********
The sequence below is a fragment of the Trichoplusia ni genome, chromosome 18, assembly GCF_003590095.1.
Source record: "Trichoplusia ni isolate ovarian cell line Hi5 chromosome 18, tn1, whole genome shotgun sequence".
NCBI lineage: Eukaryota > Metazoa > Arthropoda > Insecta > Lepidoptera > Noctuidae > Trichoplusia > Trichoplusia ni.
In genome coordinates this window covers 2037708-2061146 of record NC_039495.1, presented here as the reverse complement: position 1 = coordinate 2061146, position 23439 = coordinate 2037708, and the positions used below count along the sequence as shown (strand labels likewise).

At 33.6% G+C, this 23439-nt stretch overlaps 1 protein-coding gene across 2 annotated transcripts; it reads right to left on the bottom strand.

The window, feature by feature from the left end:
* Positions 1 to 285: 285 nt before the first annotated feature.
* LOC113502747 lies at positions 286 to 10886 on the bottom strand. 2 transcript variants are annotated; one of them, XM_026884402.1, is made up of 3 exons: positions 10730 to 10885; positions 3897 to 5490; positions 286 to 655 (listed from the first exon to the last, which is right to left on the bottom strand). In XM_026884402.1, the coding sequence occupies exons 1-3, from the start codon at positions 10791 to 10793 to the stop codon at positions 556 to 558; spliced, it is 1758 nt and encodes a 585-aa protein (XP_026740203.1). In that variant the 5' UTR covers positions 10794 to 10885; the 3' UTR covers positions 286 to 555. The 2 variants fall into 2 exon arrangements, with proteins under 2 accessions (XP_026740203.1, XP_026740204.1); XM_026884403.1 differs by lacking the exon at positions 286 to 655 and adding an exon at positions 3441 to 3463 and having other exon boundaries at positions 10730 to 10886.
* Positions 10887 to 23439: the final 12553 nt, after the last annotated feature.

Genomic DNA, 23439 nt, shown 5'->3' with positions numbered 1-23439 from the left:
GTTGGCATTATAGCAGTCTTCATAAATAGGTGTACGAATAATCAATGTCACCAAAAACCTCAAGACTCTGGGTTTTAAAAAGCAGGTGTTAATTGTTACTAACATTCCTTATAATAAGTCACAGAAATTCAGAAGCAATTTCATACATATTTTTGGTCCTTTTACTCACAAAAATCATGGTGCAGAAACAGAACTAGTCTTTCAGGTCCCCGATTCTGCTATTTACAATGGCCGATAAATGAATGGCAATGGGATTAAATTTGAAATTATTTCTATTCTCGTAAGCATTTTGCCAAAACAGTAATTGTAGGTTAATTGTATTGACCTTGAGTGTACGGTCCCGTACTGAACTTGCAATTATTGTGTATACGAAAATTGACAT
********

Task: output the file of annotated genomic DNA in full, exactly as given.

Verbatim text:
The sequence below is a fragment of the Trichoplusia ni genome, chromosome 18, assembly GCF_003590095.1.
Source record: "Trichoplusia ni isolate ovarian cell line Hi5 chromosome 18, tn1, whole genome shotgun sequence".
NCBI lineage: Eukaryota > Metazoa > Arthropoda > Insecta > Lepidoptera > Noctuidae > Trichoplusia > Trichoplusia ni.
In genome coordinates this window covers 2037708-2061146 of record NC_039495.1, presented here as the reverse complement: position 1 = coordinate 2061146, position 23439 = coordinate 2037708, and the positions used below count along the sequence as shown (strand labels likewise).

At 33.6% G+C, this 23439-nt stretch overlaps 1 protein-coding gene across 2 annotated transcripts; it reads right to left on the bottom strand.

The window, feature by feature from the left end:
* Positions 1 to 285: 285 nt before the first annotated feature.
* LOC113502747 lies at positions 286 to 10886 on the bottom strand. 2 transcript variants are annotated; one of them, XM_026884402.1, is made up of 3 exons: positions 10730 to 10885; positions 3897 to 5490; positions 286 to 655 (listed from the first exon to the last, which is right to left on the bottom strand). In XM_026884402.1, the coding sequence occupies exons 1-3, from the start codon at positions 10791 to 10793 to the stop codon at positions 556 to 558; spliced, it is 1758 nt and encodes a 585-aa protein (XP_026740203.1). In that variant the 5' UTR covers positions 10794 to 10885; the 3' UTR covers positions 286 to 555. The 2 variants fall into 2 exon arrangements, with proteins under 2 accessions (XP_026740203.1, XP_026740204.1); XM_026884403.1 differs by lacking the exon at positions 286 to 655 and adding an exon at positions 3441 to 3463 and having other exon boundaries at positions 10730 to 10886.
* Positions 10887 to 23439: the final 12553 nt, after the last annotated feature.

Genomic DNA, 23439 nt, shown 5'->3' with positions numbered 1-23439 from the left:
GTTGGCATTATAGCAGTCTTCATAAATAGGTGTACGAATAATCAATGTCACCAAAAACCTCAAGACTCTGGGTTTTAAAAAGCAGGTGTTAATTGTTACTAACATTCCTTATAATAAGTCACAGAAATTCAGAAGCAATTTCATACATATTTTTGGTCCTTTTACTCACAAAAATCATGGTGCAGAAACAGAACTAGTCTTTCAGGTCCCCGATTCTGCTATTTACAATGGCCGATAAATGAATGGCAATGGGATTAAATTTGAAATTATTTCTATTCTCGTAAGCATTTTGCCAAAACAGTAATTGTAGGTTAATTGTATTGACCTTGAGTGTACGGTCCCGTACTGAACTTGCAATTATTGTGTATACGAAAATTGACAT